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Laid-back Latitude 41n is about the journey and the destination

I have a weakness for maps. Road maps, weather maps, even Google maps — I love them all. Maps not only point the way to the destination, they can provide a pleasurable distraction during an otherwise tedious journey. What else is there to do between turns behind the wheel other than comb the atlas for funny town names and daydream about diversions not taken?

Kathy Brown must feel the same way. Rather than cover the tables at Latitude 41n with cloth, the owner shellacked them with all manner of world maps. Each table at this Detroit-Shoreway café offers a fresh new landscape to survey, making tabletop travel the obligatory appetizer. By the time our lunch arrived one afternoon, the wife and I had settled on a lush patch of Nicaragua's Pacific lowlands as our retirement home.

So, what the heck is Latitude 41n, anyway? "That's where we are," explains Brown, in navigational terms we all can understand.

In addition to being the parallel on which Cleveland sits, Latitude 41n is a homey neighborhood diner serving breakfast, lunch and dinner. When she opened the eatery about a year and a half ago, Brown told me that she wanted to create a simple place for folks to "eat, sit and watch the world go by." A comfortable lounge area offers guests soft seating and free Wi-Fi, and customers are welcome to camp out there as long as they wish. For the best view of the "world going by," folks can sit at a window-hugging counter that overlooks bustling Detroit Avenue.

A large counter serves as the café's center of operations. On it, a small chalkboard ticks off the day's specials, and menus flesh out the rest of the options. Diners place their orders at the counter, pay and sit wherever they like. Order a beer or a glass of wine from the small but adequate list, and it will be brought to your table while you wait.

Though Latitude has the mood of a diner, it has the food of a kicky little bistro. Rare is the corner diner that whips up such a summery gazpacho ($4), simultaneously smooth and chunky, with just the right balance of sweet and heat. Customers can and often do make entire meals of Latitude's bountiful salads. Even the half portion of the Twisted Cobb ($6) is ample enough for two to share as a healthy starter. Loaded with fresh greens, quality deli meat, crisp bacon, ripe avocado, hard-cooked eggs and shredded cheese, the dish covers all basic food groups. It even comes with a warm, butter-basted breadstick. Apart from the dressing, which is obnoxiously thick and sweet, the spinach salad ($6 half/$8.50 full) is everything one expects of a spinach salad. The pert greens are joined by red onion, bacon, blue cheese, mushrooms and egg.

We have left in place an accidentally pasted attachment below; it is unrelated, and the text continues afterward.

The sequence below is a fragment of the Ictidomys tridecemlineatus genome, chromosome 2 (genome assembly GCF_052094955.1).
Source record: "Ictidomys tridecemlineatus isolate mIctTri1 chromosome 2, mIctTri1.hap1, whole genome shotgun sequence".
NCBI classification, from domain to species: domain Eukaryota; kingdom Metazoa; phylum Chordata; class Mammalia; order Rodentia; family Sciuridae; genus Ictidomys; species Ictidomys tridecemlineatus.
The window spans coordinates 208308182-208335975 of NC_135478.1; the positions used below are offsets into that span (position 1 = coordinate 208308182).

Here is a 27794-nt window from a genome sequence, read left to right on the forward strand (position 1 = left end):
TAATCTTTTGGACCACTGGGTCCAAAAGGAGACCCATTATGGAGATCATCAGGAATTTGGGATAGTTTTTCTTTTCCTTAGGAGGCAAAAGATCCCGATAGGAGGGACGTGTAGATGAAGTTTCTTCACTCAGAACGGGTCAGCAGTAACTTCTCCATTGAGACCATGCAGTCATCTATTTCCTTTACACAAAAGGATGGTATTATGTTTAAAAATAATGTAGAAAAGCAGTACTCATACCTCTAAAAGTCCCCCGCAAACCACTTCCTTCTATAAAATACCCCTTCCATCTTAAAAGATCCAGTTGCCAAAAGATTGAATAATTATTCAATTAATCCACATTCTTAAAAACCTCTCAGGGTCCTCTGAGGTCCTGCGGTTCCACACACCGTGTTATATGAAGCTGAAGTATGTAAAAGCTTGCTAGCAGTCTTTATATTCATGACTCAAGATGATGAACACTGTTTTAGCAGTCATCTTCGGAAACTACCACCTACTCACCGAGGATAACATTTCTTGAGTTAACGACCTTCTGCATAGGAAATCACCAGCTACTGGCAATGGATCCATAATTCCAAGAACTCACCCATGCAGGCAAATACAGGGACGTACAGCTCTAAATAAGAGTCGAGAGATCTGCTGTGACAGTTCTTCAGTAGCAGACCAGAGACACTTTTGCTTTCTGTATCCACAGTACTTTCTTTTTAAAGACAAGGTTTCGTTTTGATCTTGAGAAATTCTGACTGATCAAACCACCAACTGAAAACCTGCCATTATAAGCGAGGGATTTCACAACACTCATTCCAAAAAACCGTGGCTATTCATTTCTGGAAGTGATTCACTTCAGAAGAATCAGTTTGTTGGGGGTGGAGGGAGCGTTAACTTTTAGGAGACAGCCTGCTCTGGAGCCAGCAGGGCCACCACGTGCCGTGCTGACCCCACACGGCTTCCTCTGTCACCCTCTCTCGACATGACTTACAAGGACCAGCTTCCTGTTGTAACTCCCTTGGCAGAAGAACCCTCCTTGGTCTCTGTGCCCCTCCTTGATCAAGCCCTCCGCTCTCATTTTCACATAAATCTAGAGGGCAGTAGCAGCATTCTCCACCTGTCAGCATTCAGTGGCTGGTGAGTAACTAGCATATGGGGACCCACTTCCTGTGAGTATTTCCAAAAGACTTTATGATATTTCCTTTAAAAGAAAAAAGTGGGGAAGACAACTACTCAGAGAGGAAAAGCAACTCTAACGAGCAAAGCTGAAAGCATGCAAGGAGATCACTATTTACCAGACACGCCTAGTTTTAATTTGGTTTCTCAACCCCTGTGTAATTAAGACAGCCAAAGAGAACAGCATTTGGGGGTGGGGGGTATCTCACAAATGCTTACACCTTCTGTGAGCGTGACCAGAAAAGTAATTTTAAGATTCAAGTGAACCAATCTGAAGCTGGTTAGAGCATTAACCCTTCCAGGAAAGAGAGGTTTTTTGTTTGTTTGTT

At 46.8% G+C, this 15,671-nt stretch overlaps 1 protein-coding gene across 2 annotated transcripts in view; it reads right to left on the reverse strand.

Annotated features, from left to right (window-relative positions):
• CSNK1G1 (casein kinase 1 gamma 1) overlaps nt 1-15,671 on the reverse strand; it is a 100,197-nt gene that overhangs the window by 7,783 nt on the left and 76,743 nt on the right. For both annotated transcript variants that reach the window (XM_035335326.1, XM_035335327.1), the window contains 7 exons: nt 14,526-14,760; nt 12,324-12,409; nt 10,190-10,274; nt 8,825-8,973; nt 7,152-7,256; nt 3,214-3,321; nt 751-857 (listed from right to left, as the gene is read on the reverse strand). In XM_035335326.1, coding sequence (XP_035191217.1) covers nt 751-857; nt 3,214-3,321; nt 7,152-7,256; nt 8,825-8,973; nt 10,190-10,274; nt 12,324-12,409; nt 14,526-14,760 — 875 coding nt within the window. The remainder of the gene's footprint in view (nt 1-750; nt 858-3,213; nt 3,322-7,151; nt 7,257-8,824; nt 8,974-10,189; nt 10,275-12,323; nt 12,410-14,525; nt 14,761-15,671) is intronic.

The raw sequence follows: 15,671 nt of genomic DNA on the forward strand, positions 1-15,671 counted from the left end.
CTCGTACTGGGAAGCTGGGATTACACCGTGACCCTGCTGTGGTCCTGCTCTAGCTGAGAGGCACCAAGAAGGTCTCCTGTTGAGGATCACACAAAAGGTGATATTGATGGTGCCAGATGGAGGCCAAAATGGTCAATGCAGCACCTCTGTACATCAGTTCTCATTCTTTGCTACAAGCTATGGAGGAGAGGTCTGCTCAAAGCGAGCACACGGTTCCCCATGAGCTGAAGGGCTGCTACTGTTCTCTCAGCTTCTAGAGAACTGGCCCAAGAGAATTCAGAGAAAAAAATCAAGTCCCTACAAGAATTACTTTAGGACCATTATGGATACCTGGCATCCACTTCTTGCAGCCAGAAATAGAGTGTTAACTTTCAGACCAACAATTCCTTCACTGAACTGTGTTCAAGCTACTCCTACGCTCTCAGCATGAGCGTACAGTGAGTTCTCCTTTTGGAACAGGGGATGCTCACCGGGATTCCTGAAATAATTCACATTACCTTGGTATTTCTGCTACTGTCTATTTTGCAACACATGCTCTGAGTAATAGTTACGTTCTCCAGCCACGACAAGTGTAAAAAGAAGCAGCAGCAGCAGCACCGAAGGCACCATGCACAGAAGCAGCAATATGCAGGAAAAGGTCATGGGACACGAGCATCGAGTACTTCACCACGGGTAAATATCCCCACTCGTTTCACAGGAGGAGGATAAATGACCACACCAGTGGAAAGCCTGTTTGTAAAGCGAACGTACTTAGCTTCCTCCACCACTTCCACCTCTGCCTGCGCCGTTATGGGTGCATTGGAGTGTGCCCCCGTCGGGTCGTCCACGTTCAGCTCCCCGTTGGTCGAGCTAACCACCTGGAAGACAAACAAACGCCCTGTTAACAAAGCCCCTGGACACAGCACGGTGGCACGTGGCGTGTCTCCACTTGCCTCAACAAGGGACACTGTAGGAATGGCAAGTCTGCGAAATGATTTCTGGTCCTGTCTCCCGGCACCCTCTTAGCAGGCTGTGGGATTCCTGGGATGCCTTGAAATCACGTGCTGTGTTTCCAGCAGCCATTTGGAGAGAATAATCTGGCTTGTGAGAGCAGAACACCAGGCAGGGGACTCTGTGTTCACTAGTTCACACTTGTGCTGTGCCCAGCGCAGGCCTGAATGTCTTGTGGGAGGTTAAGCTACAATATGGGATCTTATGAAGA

Cheese lovers will doubtless dig the Pasta Bakes, a section of the menu filled with oven-baked pasta casseroles. The seafood festival ($13.95) arrives at the table crowned with a brown and bubbly cheese crust. Below, tender penne pasta, large shrimp and the occasional sliver of crab swim about in a mild cream sauce. A similar dish features macaroni with cheddar cheese sauce ($9.95).

Brown was the original owner of Snicker's Tavern when that restaurant opened some 25 years ago. And like that now-defunct eatery, Latitude wears its diversity on its sleeve. Some subtle and not-so-subtle clues as to the diner's gay-friendly status can be found both in the room and on the menu. Gay or straight, pizza fans can all support the Island of Lesbos pizza ($11.50/small), a thin-crusted pie that swaps zippy pesto for the usual tomato base. Toppings include sun-dried tomatoes, artichoke hearts and feta cheese.

You don't have to get here at the crack of dawn to enjoy breakfast; a number of the most popular brunch items are served all day. The massive Southwest quesadilla ($8.50) is a pair of nicely crisped flour tortillas loaded with scrambled eggs, chorizo, avocado, cheese and beans. A fresh-tasting salsa adds just the right zing. The Lost omelet ($8.50) is indeed stuffed as promised. Sadly, it is stuffed not only with spinach and feta, but also thick, raw mushrooms. Latitude's breakfast potatoes are fine in a pinch, but they would be vastly improved by a texture other than soft.

There are times here when laid-back can start to feel a wee bit sluggish, when that beloved "Latitude Attitude" veers off into "lunchroom lethargy." Fortunately, those spells appear to be limited to off-peak times. And to while away the downtime, diners can always map out their next daydream.

dining@clevescene.com

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